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It's a short trip between 15 and 18 years old. Treat a 15 year old like a baby, and they'll be making up for lost time their first year away from home. A 15 year deserves a smart phone, but should respect the house rules on when it's ok to use.



I'm a parent of three girls, the oldest of which is 10. None of them will have smartphones, probably not even in high school. I run my house pretty much like the author of the article -- there are gadgets on the weekend, only. And even then the internet-connected ones are very carefully controlled and there are a ton of rules.

But you know what? My kids aren't babied. My oldest and I just went to a two-day rifle shooting clinic, and the two oldest have knives of their own that are very sharp and that they can use whenever they want.

They hike in the woods by our house, unsupervised, and they ride horses and swim. They climb trees. They camp in a tent in the woods by the house.

As for their peers? Those poor kids have never even touched a sharp knife, much less been given one of their own. My kids are well aware that they're allowed to take a lot more risks than their peers, and that they're given more responsibility for their own safety.

They're not babied. Rather, the kids who stay indoors on a gadget are the ones who are babied and stunted. They're the ones whose parents have infantilized them.

A kid doesn't "deserve" a smartphone. What they deserve is a childhood. They deserve to be bored for long stretches and to have to make up their own games and stuff to do. They deserve the privacy of their own thoughts, and to not be tethered to a gadget that they can't put down. They deserve flesh-and-blood relationships, instead of jerky pixels and audio. They deserve a life, and not just an existence.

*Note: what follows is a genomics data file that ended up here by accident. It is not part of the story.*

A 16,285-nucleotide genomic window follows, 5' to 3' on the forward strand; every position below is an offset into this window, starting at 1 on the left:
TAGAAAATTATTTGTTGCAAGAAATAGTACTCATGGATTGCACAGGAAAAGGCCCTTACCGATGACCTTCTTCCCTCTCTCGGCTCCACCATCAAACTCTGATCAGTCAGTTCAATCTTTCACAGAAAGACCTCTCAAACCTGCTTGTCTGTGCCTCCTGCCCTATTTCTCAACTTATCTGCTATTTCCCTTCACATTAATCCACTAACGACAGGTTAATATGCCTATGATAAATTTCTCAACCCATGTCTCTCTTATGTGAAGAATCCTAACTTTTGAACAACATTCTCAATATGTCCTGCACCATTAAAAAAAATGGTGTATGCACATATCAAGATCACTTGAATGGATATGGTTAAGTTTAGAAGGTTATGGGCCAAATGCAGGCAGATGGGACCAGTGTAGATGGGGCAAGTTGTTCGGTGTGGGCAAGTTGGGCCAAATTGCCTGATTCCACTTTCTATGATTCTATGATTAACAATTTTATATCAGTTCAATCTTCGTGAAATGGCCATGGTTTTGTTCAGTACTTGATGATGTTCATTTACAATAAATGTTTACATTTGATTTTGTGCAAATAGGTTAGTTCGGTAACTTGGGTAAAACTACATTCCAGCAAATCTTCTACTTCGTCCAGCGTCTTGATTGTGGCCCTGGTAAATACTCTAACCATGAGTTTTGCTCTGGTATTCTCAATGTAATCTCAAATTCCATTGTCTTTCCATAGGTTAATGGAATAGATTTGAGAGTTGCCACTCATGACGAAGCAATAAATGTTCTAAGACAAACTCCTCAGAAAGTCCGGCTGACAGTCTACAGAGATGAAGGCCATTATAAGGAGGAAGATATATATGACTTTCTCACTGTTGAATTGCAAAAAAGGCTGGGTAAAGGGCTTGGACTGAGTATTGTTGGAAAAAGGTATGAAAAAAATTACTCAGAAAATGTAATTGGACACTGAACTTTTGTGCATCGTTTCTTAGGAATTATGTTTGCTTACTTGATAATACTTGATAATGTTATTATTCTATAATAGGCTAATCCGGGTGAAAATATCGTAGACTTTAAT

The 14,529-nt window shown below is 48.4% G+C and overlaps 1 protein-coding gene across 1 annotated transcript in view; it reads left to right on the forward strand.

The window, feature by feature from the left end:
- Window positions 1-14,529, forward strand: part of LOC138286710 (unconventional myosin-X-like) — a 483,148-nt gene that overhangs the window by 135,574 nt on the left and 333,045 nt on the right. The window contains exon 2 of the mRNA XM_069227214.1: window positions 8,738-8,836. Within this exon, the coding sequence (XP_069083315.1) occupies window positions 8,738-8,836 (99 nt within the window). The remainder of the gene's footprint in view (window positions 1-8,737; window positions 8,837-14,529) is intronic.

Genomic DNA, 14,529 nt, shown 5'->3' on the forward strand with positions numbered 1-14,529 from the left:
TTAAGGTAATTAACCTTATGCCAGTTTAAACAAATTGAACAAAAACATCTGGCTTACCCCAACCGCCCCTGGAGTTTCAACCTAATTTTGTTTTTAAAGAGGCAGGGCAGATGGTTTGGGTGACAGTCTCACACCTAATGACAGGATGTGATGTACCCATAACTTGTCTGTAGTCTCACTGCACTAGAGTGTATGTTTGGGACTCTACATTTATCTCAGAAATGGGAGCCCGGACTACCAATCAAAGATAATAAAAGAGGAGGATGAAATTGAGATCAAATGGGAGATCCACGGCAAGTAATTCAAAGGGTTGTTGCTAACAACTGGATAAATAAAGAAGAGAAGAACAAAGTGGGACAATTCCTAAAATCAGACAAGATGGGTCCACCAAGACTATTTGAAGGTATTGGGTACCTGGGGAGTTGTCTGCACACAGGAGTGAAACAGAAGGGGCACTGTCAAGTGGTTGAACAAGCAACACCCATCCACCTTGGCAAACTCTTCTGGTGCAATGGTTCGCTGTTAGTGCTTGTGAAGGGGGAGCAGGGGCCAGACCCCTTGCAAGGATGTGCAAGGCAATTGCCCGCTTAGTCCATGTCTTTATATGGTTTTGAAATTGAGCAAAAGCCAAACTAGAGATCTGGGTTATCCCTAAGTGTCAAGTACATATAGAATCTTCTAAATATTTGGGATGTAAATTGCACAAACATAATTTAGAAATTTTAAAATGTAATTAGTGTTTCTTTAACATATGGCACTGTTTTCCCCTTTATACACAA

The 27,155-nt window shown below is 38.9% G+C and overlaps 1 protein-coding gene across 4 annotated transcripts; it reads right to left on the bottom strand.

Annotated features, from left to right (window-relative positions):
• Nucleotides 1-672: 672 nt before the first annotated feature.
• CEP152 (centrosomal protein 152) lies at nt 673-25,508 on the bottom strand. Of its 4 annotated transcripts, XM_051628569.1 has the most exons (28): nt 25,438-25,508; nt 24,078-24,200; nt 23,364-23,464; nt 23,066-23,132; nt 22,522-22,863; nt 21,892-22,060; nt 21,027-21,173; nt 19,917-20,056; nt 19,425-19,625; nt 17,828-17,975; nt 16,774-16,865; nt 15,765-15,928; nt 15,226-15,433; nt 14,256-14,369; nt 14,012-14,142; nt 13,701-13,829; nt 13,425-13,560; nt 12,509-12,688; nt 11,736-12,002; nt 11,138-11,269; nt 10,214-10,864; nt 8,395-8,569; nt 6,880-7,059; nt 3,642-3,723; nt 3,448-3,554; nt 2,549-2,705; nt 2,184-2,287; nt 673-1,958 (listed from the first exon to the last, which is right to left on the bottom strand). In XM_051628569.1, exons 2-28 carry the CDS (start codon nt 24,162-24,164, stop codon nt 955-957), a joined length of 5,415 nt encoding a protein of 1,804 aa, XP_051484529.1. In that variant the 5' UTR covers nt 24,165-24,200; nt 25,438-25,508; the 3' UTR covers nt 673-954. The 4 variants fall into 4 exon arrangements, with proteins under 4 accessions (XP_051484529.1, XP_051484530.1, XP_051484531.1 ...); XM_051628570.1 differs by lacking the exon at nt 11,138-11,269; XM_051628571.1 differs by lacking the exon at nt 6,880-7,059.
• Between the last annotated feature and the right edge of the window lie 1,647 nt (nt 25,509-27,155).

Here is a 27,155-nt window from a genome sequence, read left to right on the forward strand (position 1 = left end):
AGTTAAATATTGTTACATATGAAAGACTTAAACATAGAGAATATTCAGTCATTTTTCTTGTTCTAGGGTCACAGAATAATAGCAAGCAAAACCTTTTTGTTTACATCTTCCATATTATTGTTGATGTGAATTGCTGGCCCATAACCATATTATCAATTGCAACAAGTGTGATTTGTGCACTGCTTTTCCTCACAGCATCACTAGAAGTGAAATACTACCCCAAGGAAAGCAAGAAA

There is some huge conflation there. I have three kids 10, 12, 15 and all three have cell phones. There are rules regarding use.

1. No phones at dinner EVER

2. No electronics (of any kind) except low music on school nights without explicit approval or when the device is being used specifically for school work

3. Free reign on weekend electronics outside of prior commitments and all chores are done

Weekends roll around and you would think they would be glued to the electronics based on everything people post here, but usually it ends up being a last resort. They would much prefer to go play soccer with friends, practice their artwork, go shooting or give each other facials.


Sounds like you are nicely mixing in opportunities for both connected and "unplugged" experiences. I believe both are important. Everyone's experiences, opportunities and abilities will likely differ.

I suspect you use the knife example as an analogy. My daughter has a hatchet. It scares the heck out of me. I don't let her use it when I am not around or children other than our own are with her. But she loves it, and I have attempted to teach her correct and safe usage.

Technology can be as dangerous as a "sharp knife." Being given safe and monitored access to it and becoming familiar and comfortable with it will likely result in a more positive and healthy experience with it when unfettered access is suddenly thrust upon them.




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